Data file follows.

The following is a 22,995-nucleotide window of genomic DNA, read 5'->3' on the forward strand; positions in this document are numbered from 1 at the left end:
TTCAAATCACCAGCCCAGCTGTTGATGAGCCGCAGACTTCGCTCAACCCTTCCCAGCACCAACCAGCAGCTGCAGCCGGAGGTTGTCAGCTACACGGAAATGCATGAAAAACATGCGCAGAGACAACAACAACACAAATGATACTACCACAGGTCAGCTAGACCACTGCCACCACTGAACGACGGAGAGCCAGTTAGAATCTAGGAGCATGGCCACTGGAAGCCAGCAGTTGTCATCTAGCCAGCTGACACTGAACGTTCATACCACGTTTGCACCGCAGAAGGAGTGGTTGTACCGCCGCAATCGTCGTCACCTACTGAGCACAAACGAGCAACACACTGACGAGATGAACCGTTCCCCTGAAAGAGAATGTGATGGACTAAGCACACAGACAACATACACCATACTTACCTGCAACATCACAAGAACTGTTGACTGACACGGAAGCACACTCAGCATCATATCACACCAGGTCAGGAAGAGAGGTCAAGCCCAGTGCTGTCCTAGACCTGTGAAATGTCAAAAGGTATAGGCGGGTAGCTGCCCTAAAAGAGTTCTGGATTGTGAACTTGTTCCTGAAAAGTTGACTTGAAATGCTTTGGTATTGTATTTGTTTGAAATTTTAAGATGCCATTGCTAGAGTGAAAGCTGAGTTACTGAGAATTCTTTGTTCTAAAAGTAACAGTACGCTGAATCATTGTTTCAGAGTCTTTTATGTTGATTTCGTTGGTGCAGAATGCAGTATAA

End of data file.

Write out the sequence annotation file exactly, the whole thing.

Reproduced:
The following is a 22,995-nucleotide window of genomic DNA, read 5'->3' on the forward strand; positions in this document are numbered from 1 at the left end:
TTCAAATCACCAGCCCAGCTGTTGATGAGCCGCAGACTTCGCTCAACCCTTCCCAGCACCAACCAGCAGCTGCAGCCGGAGGTTGTCAGCTACACGGAAATGCATGAAAAACATGCGCAGAGACAACAACAACACAAATGATACTACCACAGGTCAGCTAGACCACTGCCACCACTGAACGACGGAGAGCCAGTTAGAATCTAGGAGCATGGCCACTGGAAGCCAGCAGTTGTCATCTAGCCAGCTGACACTGAACGTTCATACCACGTTTGCACCGCAGAAGGAGTGGTTGTACCGCCGCAATCGTCGTCACCTACTGAGCACAAACGAGCAACACACTGACGAGATGAACCGTTCCCCTGAAAGAGAATGTGATGGACTAAGCACACAGACAACATACACCATACTTACCTGCAACATCACAAGAACTGTTGACTGACACGGAAGCACACTCAGCATCATATCACACCAGGTCAGGAAGAGAGGTCAAGCCCAGTGCTGTCCTAGACCTGTGAAATGTCAAAAGGTATAGGCGGGTAGCTGCCCTAAAAGAGTTCTGGATTGTGAACTTGTTCCTGAAAAGTTGACTTGAAATGCTTTGGTATTGTATTTGTTTGAAATTTTAAGATGCCATTGCTAGAGTGAAAGCTGAGTTACTGAGAATTCTTTGTTCTAAAAGTAACAGTACGCTGAATCATTGTTTCAGAGTCTTTTATGTTGATTTCGTTGGTGCAGAATGCAGTATAA